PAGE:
By the end of 2016, 191 new spacious and air-conditioned trains will have been introduced on the Circle, District, Hammersmith & City and Metropolitan lines for a more comfortable journey.

The line upgrades are at the core of LU’s investment programme, which will deliver more than 30 per cent increase in capacity.  The upgrade programme is being delivered over the coming years, with work to modernise the Northern line nearly complete, and the Circle, District, Hammersmith & City and Metropolitan lines well underway.
Redevelopment work to increase capacity at key stations and make them step-free is underway at a number of stations including Victoria, Tottenham Court Road and Bond Street.  More than half of LU’s 270 stations have now been modernised or refurbished to make them brighter and easier to use, with improvements such as tactile strips, better CCTV and help points, electronic information displays in ticket halls and on platforms and improved seating and lighting.
Making journeys on LU has become easier over the years. The Oyster card system provides an easy way for people to pay for their journeys and contactless bank cards are now accepted for travel on the LU network. More than 12 million journeys have now been made using contactless payment cards since the launch of the new convenient way to pay on 16 September.
During next year, LU will be modernising the way customers are served at stations, with staff brought out from underused ticket offices and back offices to where they can assist customers most effectively – in ticket halls, on gate lines and on platforms. There will be more staff visible and available to help customers buy the right ticket or use their contactless payment card, plan their journeys and keep them safe and secure, and all stations will be staffed at all times.  Later this year, every member of station staff will have access to a mobile device which will provide them with access to travel information with which to help customers.

From 12th September next year, LU will introduce all night 24-hour services on Friday and Saturday nights on the Jubilee, Victoria and most of the Piccadilly, Central and Northern lines. This will cut journey times, support the creation of some 2000 new jobs and boost London’s economy by £360 million.

Both images courtesy of Haydn Davies

Sunday, 23 November 2014

Borders to Edinburgh railway: Track Laying Reaches Scottish Borders

Track laying along the 30-mile route of the Borders to Edinburgh railway has crossed into the Scottish Borders.

It marks the completion of the rail installation process in Midlothian.
Track is now in place over a number of landmark structures including the Lothianbridge Viaduct near Newtongrange and the new Hardengreen Bridge.
Network Rail project director Hugh Wark said that reaching the Scottish Borders was a "significant day". Trains are due to return to the route next September.
Now that the rail is in place throughout Midlothian, it is being used to transport engineering vehicles.
The first vehicles to use the railway are specialist trains involved in completing the track laying process, installing ballast and undertaking "tamping" - packing the ballast under the rail and sleepers.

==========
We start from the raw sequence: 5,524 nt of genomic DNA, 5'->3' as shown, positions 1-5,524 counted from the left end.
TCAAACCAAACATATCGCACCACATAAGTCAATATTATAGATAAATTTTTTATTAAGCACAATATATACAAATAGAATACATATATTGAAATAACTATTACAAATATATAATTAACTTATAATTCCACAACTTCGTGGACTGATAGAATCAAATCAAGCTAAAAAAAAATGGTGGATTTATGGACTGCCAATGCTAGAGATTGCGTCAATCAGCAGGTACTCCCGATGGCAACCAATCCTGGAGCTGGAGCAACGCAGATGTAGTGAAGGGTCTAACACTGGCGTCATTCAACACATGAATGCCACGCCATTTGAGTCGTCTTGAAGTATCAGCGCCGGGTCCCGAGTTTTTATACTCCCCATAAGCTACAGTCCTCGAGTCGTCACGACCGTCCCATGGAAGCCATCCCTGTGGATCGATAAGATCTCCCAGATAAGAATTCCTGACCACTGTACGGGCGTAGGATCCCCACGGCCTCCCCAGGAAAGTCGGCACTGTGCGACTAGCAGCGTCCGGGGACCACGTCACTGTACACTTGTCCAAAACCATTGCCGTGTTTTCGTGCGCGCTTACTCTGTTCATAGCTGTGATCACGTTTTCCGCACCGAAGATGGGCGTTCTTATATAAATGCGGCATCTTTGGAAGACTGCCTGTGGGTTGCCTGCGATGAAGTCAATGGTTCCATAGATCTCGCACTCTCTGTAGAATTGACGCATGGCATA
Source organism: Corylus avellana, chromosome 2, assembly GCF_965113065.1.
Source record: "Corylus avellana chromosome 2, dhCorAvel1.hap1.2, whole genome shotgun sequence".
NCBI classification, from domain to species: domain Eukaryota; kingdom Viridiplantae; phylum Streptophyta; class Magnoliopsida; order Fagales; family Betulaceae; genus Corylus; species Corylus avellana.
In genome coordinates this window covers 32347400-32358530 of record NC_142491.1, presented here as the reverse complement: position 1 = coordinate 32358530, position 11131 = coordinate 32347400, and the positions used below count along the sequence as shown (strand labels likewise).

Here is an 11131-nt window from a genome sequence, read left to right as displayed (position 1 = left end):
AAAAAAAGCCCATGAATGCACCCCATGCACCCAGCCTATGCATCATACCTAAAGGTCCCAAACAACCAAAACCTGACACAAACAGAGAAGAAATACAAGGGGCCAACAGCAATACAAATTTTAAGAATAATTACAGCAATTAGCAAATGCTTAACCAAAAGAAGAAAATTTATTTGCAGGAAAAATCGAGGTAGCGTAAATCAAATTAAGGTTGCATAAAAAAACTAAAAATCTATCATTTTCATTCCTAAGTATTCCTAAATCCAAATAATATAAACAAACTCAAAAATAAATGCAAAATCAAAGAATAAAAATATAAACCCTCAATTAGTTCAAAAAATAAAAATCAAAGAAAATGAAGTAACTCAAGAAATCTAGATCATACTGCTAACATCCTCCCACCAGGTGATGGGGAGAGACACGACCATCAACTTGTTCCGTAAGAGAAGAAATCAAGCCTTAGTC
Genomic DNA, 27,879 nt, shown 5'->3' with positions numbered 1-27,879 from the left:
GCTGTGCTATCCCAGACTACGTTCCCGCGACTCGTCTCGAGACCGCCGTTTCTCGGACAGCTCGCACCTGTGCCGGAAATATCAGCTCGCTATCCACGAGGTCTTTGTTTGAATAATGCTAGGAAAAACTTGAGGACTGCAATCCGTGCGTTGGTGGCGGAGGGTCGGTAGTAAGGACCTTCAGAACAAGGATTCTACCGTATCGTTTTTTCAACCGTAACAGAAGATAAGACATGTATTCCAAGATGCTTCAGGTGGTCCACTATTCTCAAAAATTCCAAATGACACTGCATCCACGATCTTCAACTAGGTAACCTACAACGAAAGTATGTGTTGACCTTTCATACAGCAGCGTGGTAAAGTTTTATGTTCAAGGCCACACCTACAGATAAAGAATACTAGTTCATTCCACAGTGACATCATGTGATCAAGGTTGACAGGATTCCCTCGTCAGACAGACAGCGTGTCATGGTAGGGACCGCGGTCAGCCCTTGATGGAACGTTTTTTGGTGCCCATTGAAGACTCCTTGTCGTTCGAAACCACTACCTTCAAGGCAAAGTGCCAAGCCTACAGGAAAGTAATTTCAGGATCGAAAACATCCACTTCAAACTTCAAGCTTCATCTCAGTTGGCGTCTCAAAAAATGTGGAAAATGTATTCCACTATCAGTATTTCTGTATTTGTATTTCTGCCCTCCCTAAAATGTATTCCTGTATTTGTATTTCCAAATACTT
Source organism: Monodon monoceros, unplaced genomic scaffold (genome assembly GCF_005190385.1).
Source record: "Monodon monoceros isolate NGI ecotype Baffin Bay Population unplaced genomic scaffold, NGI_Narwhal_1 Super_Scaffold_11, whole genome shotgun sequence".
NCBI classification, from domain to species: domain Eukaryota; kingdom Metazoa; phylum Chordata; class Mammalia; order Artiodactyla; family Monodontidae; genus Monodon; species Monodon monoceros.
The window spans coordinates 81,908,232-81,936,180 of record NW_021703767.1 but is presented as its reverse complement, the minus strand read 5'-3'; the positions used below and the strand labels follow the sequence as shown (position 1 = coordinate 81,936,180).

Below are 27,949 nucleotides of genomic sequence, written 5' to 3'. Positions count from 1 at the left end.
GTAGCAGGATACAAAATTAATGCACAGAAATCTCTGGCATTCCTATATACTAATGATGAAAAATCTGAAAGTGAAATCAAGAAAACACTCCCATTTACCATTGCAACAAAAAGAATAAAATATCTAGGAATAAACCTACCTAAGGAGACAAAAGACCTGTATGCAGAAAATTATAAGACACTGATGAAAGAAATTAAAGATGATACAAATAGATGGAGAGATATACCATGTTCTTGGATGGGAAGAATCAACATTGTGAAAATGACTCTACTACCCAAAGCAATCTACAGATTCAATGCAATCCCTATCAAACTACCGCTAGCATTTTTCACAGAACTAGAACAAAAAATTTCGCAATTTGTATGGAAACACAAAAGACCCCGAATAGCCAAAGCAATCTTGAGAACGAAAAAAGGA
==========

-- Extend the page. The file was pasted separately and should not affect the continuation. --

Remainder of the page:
The rail installation machine will now continue its journey south through the Scottish Borders and is scheduled to reach Tweedbank towards the end of December.
Mr Wark said: "This is a significant day, both for the Scottish Borders, which is seeing the rails extending into its boundaries for the first time in 45 years, and for Midlothian, with rail installation now completed through the area.
"Significantly, we've also reached the highest point of the route at Falahill Summit."
Scottish Borders Council leader David Parker said the arrival of the track-laying vehicles brought the return of rail services to the region one step closer.
"Seeing the rails enter the Scottish Borders brings home the reality that trains will be running along the railway next September," he said.

"The Scottish Borders is just months away from reaping the benefits of this investment that will encourage more visitors to our many attractions as well as boost the economic health of our towns and villages."

Saturday, 22 November 2014


Arriva are running a brand-new bus tour on behalf of Medway Council exploring the countryside around Rochester that author Charles Dickens lived in and loved.

The Dickens Country Experience tour is running twice a day at weekends until 21st December, except that there will only be one tour on 6th and 7th December when the Christmas Dickensian Festival takes place.
Actors will bring the tour to life, travelling on the bus and portraying Charles Dickens and lesser-known local author Elijah Puddlephat, making for an amusing, informative and enjoyable ride.
Tickets for the tour must be booked in advance and cost £10 (£7.50 for children and concessions). They can be bought online Medway Council's website or purchased from the Visitor Centre in Rochester High Street.
Before the bus departs, the tour starts with a wine and mince pie reception inside the Guildhall Museum, during which time a short video will be played telling of Dickens' association with Rochester
The bus will then pick up outside the Guildhall Museum and visit a number of places of interest around Cobham, Higham and Cooling that were well-known by Charles Dickens and featured in his novels.
The eye-catching tour bus is decorated in gold and purple with seasonal graphics and will be driven by our regular Explore Medway open-top bus driver, Colin.
For more details of what you will experience on the tour please visit the Medway Council website or call 01634 33814

- See more at:

Friday, 21 November 2014